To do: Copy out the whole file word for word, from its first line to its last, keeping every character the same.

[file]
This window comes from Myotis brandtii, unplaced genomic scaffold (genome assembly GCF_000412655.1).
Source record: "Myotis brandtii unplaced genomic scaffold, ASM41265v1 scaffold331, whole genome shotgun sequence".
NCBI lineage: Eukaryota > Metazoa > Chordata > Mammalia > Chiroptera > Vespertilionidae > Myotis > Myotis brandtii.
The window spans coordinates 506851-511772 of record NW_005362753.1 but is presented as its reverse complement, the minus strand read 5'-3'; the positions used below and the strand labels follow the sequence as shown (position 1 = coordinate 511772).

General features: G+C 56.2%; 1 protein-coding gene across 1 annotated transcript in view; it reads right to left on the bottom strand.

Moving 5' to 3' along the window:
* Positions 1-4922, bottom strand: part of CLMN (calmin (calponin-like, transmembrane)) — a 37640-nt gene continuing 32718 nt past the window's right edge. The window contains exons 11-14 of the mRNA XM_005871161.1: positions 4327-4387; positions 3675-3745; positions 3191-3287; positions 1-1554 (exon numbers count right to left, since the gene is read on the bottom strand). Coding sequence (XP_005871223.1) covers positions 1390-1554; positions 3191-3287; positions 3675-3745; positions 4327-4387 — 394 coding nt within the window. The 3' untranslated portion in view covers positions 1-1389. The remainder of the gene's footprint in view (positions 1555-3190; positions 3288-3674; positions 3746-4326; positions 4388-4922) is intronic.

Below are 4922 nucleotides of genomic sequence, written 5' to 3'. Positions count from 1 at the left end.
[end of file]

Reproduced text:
This window comes from Myotis brandtii, unplaced genomic scaffold (genome assembly GCF_000412655.1).
Source record: "Myotis brandtii unplaced genomic scaffold, ASM41265v1 scaffold331, whole genome shotgun sequence".
NCBI lineage: Eukaryota > Metazoa > Chordata > Mammalia > Chiroptera > Vespertilionidae > Myotis > Myotis brandtii.
The window spans coordinates 506851-511772 of record NW_005362753.1 but is presented as its reverse complement, the minus strand read 5'-3'; the positions used below and the strand labels follow the sequence as shown (position 1 = coordinate 511772).

General features: G+C 56.2%; 1 protein-coding gene across 1 annotated transcript in view; it reads right to left on the bottom strand.

Moving 5' to 3' along the window:
* Positions 1-4922, bottom strand: part of CLMN (calmin (calponin-like, transmembrane)) — a 37640-nt gene continuing 32718 nt past the window's right edge. The window contains exons 11-14 of the mRNA XM_005871161.1: positions 4327-4387; positions 3675-3745; positions 3191-3287; positions 1-1554 (exon numbers count right to left, since the gene is read on the bottom strand). Coding sequence (XP_005871223.1) covers positions 1390-1554; positions 3191-3287; positions 3675-3745; positions 4327-4387 — 394 coding nt within the window. The 3' untranslated portion in view covers positions 1-1389. The remainder of the gene's footprint in view (positions 1555-3190; positions 3288-3674; positions 3746-4326; positions 4388-4922) is intronic.

Below are 4922 nucleotides of genomic sequence, written 5' to 3'. Positions count from 1 at the left end.